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Avalon 2019: F-35A Sustainment Effort Ramps Up

Air Commodore Mike Kitcher & Air Vice Marshall Lee Gordon speak


The support structure for Australia’s F-35A fighter aircraft is developing rapidly to enable the Royal Australian Air Force (RAAF) to support the planes as more are introduced over the coming years. Following the delivery of the first two Australian-based aircraft in December 2018, a new systems programme office has been stood up at Williamtown air base to support F-35A in Australia and signifies the important change from an acquisition based project towards an in-service activity.

Air Vice Marshall Lee Gordon, Head of Joint Strike Fighter Division and Capability Acquisition Group of Australian procurement group CASG told MON at the Avalon Air Show that with eight Australian F-35A aircraft alongside the US Air Force jets Australia is able to get the spare parts and technical data from Lockheed Martin to support the corrections and exercise the system.

He said that as part of the global support system, TAE Aerospace has been modifying a warehouse to become the F135 engine maintenance facility for F-35 with some maintenance scheduled to start this year. A test cell is also being created at RAAF Amberly that can test the F135 engine and also the F414 engines of the Super HORNET and GROWLER aircraft.

We are confident that by end of 2020 will be doing end to end maintenance testing as part of global support systems,“ AVM Gordon said. In the meantime Australia has been selected to support 343 components of the F-35 in the latest rounds of assigning the work to F-35 allied nations.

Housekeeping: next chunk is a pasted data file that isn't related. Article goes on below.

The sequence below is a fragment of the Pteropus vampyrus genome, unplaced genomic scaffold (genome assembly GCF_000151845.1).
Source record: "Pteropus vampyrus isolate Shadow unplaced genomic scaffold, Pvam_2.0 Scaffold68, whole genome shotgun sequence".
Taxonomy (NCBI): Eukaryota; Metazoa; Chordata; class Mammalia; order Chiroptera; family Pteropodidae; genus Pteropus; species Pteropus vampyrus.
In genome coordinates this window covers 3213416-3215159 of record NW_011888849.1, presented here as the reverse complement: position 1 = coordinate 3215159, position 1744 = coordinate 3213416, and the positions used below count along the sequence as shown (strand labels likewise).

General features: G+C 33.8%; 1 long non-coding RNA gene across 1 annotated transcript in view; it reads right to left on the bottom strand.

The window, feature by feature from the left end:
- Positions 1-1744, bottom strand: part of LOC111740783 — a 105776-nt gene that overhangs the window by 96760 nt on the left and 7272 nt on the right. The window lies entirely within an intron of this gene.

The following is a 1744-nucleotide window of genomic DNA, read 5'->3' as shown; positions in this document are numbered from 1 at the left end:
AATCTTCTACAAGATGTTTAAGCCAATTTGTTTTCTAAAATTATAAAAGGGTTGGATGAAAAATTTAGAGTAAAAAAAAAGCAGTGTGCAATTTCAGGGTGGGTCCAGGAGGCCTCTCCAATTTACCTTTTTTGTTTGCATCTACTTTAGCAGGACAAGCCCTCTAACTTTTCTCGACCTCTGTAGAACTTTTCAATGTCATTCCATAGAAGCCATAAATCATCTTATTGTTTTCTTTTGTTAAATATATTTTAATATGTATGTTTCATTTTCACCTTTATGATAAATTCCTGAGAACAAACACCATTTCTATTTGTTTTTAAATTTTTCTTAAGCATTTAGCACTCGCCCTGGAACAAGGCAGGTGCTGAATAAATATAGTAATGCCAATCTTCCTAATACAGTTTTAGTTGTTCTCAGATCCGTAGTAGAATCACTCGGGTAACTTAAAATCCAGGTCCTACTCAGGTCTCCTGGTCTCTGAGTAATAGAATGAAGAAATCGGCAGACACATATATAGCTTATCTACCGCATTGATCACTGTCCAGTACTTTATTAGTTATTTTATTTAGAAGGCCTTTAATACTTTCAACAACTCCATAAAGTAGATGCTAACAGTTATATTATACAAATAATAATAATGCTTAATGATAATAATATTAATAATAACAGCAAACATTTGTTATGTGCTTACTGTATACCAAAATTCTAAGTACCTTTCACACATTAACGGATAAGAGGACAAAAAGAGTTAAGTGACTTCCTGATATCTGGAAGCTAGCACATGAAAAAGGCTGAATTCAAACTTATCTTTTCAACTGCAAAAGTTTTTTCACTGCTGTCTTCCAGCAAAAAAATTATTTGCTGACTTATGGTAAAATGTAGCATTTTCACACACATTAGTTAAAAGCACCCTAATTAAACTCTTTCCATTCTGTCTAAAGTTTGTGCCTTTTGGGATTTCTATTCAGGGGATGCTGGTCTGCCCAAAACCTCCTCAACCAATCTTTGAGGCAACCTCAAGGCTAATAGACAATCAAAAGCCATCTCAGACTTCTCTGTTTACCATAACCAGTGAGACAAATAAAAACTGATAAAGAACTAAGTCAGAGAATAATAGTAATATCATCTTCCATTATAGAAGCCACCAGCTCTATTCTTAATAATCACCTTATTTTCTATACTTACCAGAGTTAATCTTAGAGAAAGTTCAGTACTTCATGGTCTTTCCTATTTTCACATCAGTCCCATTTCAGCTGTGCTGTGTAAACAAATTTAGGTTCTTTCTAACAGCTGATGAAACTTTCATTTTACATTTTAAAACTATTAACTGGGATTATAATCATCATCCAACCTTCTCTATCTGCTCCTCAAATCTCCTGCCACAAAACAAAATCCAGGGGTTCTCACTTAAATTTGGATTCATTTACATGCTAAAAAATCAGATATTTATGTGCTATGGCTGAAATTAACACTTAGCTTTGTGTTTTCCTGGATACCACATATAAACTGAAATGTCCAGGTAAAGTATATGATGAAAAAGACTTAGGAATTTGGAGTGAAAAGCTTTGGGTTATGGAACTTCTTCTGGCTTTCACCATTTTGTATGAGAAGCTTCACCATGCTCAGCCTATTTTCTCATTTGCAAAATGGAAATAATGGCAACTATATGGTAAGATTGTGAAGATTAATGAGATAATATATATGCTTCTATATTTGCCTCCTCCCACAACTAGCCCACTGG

The two aircraft that are based in Australia were also supported in the US first using an Australian Autonomic Logistics Information system (ALIS) on a link between Williamtown and Luke AFB with Australians operating it.

We also started to roll out upgrades of ALIS and have been using ALIS 3 since we have been doing aircraft operations at Luke and Williamtown, but now look forward to the roll out of ALIS 3.1 which will happen in the next 6 months,” said AVM Gordon. “That will include the sovereign data gateway that is a key box put into the ALIS system to give resistance to cyber attack across the platform.”

Elsewhere the Australian, Canadian, UK Reprogramming Laboratory (ACURL) delivered its first mission data files (MDF) for F-35A at Eglin AFB, Florida and been working on tools borrowed in temporary facilities for re-programming. “The tools Australia, Canada and UK will use have been developed by Lockheed Martin in Fort Worth and tested and accepted and are now shipped across to Eglin to be installed at our dedicated new ACURL building that will be commissioned and achieve an Initial Operating Capability (IOC) by the end of this year,” AVM Gordon said.

Air Commodore Mike Kitcher, Commander Air Combat Group with the RAAF said that F-35A support has worked well so far but with only two aircraft in Australia there are challenges that could arise.  “A couple of concerns are spare supply, that Australia is a long way from anyway, that it would take time, but it has worked pretty well. There are spares in short supply across the enterprise are a concern for the future but so far that has been pretty good. The noise impact has been less than expected. The initial measurements from the noise consultants on the noise flight path monitoring system at Williamtown have been positive, probably at or inside the predictions.”

Other concerns include the complex Operational Mission System. “If you get it wrong the aircraft doesn’t do too much, so far we have been getting that right, the missions have been fine without too many issues. I was concerned about stuff peculiar to the 5th generation mission capability, but previous work from our predecessors at CASG has fruitful a good place to start and continue on,” he said.

AVM Gordon said: “The validation and verification (V&V) process is one of our key strategies to manage that complexity, in broad terms we want to try everything twice and we want to try it the first time early enough so that if it goes wrong we can fix it the second time. I wouldn’t want to say that F-35 IOC is in the bag, there are things we will have to work through and do the best we can to mitigate those risks.”

Tim Fish


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